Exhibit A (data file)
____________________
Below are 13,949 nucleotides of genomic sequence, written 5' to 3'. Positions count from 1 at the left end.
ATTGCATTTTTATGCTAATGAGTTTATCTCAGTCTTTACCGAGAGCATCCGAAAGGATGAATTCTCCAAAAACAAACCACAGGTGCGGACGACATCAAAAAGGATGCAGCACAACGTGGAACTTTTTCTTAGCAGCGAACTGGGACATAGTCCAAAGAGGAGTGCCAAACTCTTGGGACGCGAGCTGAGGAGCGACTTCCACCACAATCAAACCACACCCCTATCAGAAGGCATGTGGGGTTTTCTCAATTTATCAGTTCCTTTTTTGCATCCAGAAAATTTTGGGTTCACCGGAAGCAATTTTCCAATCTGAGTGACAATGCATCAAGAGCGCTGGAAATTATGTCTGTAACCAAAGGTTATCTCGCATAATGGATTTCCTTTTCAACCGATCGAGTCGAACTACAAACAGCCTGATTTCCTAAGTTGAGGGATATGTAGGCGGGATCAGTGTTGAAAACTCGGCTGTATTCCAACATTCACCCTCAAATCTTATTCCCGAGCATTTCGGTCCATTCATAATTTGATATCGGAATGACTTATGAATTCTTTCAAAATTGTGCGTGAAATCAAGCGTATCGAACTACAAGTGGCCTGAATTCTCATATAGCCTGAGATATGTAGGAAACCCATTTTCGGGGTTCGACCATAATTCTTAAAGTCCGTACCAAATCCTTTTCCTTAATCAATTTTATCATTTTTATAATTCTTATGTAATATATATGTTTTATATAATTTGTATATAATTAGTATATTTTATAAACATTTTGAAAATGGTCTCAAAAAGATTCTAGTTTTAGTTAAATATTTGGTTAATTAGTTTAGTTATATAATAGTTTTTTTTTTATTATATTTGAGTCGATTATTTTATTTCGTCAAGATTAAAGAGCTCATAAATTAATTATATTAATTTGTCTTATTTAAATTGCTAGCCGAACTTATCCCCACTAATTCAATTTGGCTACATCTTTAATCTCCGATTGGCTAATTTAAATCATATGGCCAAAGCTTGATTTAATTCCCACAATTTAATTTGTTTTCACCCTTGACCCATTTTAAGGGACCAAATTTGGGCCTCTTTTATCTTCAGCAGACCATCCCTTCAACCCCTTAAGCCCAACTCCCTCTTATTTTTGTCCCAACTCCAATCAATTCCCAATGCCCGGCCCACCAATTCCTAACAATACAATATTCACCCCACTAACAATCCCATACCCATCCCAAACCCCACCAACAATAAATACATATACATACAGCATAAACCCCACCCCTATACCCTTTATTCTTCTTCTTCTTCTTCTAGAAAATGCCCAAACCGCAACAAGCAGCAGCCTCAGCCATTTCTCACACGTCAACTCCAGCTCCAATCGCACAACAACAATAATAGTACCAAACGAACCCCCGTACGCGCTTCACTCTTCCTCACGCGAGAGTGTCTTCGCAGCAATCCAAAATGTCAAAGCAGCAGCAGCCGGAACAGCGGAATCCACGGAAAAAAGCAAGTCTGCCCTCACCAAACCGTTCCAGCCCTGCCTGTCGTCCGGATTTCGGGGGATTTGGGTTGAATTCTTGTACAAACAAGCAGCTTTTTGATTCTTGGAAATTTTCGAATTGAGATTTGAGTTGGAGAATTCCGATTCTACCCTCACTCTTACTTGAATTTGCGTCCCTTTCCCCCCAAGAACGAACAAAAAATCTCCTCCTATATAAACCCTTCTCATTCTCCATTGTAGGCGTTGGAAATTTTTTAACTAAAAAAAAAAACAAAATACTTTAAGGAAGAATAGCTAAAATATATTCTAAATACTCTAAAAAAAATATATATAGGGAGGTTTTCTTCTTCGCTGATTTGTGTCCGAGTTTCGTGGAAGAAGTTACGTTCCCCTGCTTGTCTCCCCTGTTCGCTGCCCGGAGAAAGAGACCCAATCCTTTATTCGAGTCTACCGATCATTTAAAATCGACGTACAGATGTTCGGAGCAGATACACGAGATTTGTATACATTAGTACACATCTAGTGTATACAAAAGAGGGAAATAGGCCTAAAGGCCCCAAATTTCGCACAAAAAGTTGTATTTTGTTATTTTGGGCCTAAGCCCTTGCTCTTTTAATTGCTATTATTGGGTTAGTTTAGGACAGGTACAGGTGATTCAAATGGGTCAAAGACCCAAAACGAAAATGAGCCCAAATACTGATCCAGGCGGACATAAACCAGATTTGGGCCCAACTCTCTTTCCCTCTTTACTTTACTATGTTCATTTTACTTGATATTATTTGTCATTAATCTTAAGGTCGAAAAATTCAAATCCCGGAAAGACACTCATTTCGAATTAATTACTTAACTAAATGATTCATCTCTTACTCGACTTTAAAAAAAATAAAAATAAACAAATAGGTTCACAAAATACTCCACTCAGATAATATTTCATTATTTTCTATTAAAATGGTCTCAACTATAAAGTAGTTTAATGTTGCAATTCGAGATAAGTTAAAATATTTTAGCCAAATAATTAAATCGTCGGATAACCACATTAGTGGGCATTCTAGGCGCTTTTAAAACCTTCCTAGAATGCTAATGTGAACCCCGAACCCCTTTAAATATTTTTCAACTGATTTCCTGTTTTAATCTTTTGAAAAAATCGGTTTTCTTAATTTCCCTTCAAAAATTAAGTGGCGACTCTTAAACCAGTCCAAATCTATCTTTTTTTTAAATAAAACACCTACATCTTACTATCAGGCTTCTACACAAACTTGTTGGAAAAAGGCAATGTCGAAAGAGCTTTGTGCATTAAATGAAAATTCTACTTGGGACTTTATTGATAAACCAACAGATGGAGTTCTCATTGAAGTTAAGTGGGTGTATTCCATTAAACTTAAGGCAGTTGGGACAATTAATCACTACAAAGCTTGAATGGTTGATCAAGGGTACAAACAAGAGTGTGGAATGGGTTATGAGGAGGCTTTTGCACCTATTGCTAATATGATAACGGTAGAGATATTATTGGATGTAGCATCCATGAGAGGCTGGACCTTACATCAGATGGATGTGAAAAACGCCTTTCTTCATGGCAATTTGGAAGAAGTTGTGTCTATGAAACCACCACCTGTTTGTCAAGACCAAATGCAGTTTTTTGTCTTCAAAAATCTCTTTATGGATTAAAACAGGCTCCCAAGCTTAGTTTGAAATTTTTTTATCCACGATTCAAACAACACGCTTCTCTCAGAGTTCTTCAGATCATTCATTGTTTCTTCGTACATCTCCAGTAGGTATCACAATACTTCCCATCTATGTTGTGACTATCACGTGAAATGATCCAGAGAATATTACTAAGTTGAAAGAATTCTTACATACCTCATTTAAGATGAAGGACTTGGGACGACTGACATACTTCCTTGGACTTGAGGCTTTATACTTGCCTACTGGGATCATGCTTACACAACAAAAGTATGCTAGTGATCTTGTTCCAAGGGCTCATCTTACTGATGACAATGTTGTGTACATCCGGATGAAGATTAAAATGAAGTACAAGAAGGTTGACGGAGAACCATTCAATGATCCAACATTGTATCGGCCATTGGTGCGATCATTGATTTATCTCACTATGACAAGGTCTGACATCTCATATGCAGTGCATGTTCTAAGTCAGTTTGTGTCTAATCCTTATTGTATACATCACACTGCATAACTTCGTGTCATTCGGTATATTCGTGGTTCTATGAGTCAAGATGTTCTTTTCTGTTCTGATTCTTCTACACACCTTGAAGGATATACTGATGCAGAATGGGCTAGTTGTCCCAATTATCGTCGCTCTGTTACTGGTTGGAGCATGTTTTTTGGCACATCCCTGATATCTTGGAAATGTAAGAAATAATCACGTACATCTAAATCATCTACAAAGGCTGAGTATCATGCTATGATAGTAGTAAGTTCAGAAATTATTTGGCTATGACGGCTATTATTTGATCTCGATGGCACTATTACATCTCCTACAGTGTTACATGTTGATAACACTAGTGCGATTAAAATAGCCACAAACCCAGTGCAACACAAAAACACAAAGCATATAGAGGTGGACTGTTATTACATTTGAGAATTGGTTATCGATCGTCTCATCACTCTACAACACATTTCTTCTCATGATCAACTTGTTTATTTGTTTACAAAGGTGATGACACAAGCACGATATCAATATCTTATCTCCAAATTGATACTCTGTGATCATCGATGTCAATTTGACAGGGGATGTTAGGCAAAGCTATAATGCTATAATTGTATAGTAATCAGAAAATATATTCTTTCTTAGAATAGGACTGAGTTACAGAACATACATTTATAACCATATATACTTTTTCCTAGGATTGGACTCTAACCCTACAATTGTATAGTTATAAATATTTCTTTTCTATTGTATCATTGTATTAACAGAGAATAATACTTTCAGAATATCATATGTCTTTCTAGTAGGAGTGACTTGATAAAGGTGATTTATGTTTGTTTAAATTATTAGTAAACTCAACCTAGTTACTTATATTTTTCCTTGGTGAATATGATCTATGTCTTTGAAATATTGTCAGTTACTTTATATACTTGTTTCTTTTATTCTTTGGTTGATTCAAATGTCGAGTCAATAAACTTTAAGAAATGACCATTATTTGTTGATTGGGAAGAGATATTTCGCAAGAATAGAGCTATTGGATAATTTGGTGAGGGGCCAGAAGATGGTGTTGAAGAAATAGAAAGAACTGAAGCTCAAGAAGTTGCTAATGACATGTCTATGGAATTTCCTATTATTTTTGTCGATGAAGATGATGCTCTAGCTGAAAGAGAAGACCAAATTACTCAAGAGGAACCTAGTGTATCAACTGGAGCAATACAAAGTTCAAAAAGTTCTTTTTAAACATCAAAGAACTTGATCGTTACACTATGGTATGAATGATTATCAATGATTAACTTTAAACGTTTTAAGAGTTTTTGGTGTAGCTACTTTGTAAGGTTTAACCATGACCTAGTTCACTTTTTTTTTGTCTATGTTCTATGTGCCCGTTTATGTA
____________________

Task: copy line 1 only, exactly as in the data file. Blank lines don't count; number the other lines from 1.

Below are 13,949 nucleotides of genomic sequence, written 5' to 3'. Positions count from 1 at the left end.